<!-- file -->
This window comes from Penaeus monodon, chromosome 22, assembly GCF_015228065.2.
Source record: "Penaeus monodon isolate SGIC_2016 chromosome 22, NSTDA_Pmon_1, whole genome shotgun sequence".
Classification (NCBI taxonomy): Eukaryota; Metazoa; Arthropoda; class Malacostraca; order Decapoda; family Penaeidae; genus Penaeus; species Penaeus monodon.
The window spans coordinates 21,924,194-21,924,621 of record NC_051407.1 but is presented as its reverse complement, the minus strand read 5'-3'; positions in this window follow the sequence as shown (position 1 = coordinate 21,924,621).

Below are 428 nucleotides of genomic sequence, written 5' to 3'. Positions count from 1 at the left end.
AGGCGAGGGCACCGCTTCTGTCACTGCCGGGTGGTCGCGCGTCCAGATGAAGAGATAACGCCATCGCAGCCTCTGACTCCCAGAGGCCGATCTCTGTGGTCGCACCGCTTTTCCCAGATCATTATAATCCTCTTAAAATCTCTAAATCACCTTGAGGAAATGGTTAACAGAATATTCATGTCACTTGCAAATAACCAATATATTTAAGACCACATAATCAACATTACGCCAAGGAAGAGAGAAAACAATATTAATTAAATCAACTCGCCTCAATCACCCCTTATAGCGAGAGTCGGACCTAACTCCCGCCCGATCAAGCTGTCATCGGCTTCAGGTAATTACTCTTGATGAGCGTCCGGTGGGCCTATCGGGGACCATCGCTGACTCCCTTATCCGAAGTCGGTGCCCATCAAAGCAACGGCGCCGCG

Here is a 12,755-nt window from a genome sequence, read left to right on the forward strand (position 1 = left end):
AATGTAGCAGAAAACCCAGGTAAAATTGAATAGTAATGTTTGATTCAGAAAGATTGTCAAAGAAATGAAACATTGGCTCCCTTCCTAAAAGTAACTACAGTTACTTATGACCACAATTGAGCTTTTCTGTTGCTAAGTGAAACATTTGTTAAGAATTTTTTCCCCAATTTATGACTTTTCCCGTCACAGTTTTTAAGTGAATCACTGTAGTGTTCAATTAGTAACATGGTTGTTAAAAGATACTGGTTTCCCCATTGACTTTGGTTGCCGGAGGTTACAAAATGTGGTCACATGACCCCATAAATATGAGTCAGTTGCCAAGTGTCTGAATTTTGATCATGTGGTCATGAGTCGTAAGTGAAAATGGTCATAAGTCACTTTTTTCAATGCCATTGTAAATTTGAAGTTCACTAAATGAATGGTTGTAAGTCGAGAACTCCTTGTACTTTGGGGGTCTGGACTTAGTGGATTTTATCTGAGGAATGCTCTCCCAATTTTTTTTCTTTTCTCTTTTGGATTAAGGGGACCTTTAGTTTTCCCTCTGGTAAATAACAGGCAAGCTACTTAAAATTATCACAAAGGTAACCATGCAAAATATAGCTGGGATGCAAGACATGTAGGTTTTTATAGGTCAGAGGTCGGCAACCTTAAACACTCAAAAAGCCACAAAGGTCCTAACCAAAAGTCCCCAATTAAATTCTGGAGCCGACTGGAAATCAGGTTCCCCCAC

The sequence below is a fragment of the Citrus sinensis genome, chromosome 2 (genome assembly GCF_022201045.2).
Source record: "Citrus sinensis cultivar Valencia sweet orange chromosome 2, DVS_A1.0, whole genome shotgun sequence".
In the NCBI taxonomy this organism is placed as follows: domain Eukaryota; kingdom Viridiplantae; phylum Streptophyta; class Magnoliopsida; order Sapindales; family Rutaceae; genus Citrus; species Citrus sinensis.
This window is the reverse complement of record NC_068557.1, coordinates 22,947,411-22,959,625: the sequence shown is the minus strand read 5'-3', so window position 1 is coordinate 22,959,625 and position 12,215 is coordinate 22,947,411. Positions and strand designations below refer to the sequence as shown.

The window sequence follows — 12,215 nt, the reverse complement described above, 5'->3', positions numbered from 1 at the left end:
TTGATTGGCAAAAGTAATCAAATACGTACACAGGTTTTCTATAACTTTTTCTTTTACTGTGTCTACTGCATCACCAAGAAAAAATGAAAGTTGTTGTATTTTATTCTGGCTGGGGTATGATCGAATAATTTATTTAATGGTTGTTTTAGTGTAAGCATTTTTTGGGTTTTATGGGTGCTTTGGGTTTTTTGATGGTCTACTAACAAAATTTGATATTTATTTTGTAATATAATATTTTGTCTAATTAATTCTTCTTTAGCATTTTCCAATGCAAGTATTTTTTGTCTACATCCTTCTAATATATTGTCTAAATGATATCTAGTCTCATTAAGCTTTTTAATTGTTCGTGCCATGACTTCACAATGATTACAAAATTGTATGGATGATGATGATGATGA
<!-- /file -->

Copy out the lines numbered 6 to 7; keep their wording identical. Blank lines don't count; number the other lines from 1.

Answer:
AGGCGAGGGCACCGCTTCTGTCACTGCCGGGTGGTCGCGCGTCCAGATGAAGAGATAACGCCATCGCAGCCTCTGACTCCCAGAGGCCGATCTCTGTGGTCGCACCGCTTTTCCCAGATCATTATAATCCTCTTAAAATCTCTAAATCACCTTGAGGAAATGGTTAACAGAATATTCATGTCACTTGCAAATAACCAATATATTTAAGACCACATAATCAACATTACGCCAAGGAAGAGAGAAAACAATATTAATTAAATCAACTCGCCTCAATCACCCCTTATAGCGAGAGTCGGACCTAACTCCCGCCCGATCAAGCTGTCATCGGCTTCAGGTAATTACTCTTGATGAGCGTCCGGTGGGCCTATCGGGGACCATCGCTGACTCCCTTATCCGAAGTCGGTGCCCATCAAAGCAACGGCGCCGCG

Here is a 12,755-nt window from a genome sequence, read left to right on the forward strand (position 1 = left end):